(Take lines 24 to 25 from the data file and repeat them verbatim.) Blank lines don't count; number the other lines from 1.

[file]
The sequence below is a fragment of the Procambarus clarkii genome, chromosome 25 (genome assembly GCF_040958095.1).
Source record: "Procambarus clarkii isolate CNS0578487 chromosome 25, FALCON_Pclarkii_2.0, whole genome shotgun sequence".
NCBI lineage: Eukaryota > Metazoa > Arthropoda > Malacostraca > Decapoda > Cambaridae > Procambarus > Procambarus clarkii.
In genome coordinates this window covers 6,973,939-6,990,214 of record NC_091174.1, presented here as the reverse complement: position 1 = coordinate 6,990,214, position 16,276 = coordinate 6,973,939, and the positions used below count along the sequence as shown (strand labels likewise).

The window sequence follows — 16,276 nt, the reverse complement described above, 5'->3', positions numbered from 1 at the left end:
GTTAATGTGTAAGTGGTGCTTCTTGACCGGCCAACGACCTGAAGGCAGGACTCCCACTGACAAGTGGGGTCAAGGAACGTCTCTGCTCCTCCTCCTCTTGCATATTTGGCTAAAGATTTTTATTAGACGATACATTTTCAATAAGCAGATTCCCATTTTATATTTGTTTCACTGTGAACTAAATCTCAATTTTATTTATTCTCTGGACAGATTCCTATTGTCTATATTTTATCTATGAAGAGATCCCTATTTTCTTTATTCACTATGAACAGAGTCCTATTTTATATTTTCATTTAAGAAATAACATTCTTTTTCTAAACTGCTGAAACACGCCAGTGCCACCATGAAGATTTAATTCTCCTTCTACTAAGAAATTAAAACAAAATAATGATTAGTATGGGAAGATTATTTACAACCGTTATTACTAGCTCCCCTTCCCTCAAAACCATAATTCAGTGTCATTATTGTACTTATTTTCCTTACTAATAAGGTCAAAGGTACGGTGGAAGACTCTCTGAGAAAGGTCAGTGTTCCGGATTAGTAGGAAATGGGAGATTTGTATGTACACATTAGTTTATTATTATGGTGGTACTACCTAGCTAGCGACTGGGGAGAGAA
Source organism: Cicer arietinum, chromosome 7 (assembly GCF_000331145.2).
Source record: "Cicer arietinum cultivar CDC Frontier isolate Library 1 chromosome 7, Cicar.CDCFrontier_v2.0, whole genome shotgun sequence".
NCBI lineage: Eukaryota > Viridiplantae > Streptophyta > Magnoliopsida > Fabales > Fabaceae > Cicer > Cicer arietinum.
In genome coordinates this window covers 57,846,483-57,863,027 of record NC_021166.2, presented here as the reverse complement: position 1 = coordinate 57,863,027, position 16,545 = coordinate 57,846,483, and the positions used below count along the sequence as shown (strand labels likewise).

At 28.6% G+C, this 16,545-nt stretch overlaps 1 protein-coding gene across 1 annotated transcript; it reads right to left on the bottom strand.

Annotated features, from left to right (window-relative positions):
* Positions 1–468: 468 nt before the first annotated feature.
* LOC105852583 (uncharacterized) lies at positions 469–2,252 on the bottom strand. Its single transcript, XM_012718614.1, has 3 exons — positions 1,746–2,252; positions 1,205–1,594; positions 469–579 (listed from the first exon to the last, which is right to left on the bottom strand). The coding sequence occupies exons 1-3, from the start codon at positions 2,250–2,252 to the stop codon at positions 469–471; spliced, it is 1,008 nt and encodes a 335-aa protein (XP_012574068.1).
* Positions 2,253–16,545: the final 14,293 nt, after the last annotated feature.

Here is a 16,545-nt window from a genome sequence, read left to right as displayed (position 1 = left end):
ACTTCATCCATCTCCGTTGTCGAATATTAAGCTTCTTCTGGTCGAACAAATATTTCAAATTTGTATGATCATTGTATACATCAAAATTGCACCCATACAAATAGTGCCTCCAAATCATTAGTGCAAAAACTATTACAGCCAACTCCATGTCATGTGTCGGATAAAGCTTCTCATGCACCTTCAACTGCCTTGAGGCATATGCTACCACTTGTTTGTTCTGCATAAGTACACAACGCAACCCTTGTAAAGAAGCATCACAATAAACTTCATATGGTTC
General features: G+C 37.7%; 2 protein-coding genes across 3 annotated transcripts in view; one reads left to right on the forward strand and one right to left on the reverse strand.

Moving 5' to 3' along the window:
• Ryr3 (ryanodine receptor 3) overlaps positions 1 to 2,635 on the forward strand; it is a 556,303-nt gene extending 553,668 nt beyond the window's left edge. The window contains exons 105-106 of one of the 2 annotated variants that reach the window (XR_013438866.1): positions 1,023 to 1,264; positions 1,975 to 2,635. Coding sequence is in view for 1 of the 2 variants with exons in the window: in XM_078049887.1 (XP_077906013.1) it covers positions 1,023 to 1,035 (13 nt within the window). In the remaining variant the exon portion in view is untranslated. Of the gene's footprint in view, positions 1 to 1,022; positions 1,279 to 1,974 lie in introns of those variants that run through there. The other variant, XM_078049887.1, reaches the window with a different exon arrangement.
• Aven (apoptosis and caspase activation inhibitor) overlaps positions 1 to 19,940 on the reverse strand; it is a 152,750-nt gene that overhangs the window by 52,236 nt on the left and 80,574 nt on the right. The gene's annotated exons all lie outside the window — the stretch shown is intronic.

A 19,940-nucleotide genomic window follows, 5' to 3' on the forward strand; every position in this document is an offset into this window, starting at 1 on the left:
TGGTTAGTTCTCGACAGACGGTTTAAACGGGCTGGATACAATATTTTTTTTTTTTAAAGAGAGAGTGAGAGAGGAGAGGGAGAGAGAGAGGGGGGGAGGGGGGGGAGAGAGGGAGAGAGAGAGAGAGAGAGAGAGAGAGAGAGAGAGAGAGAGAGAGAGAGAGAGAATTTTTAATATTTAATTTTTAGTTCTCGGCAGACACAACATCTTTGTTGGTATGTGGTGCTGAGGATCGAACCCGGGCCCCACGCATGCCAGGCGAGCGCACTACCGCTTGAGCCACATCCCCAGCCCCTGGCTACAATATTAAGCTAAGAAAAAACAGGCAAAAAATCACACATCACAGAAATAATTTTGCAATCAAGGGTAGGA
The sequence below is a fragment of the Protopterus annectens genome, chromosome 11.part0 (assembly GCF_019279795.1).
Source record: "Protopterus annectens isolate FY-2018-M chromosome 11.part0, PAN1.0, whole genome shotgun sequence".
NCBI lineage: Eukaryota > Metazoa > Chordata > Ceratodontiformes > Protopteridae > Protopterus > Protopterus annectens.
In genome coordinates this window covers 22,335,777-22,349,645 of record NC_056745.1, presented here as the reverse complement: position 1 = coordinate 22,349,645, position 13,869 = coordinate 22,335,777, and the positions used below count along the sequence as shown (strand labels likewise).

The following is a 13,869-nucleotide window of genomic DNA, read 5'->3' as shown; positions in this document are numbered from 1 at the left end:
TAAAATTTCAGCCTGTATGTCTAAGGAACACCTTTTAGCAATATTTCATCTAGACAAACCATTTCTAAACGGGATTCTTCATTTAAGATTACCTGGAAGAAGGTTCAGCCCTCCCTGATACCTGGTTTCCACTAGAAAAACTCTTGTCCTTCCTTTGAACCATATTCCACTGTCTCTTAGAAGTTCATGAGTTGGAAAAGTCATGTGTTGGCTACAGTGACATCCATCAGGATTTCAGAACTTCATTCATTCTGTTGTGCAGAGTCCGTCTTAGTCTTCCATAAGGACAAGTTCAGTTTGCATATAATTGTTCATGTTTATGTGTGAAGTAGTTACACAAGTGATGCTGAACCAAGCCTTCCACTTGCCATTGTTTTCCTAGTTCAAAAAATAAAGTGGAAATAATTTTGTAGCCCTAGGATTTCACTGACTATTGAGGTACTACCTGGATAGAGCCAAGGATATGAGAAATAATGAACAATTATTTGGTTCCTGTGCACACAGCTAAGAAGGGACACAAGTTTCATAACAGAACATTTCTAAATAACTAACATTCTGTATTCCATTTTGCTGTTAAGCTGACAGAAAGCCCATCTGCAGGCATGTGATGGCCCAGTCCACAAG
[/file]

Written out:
The sequence below is a fragment of the Protopterus annectens genome, chromosome 11.part0 (assembly GCF_019279795.1).
Source record: "Protopterus annectens isolate FY-2018-M chromosome 11.part0, PAN1.0, whole genome shotgun sequence".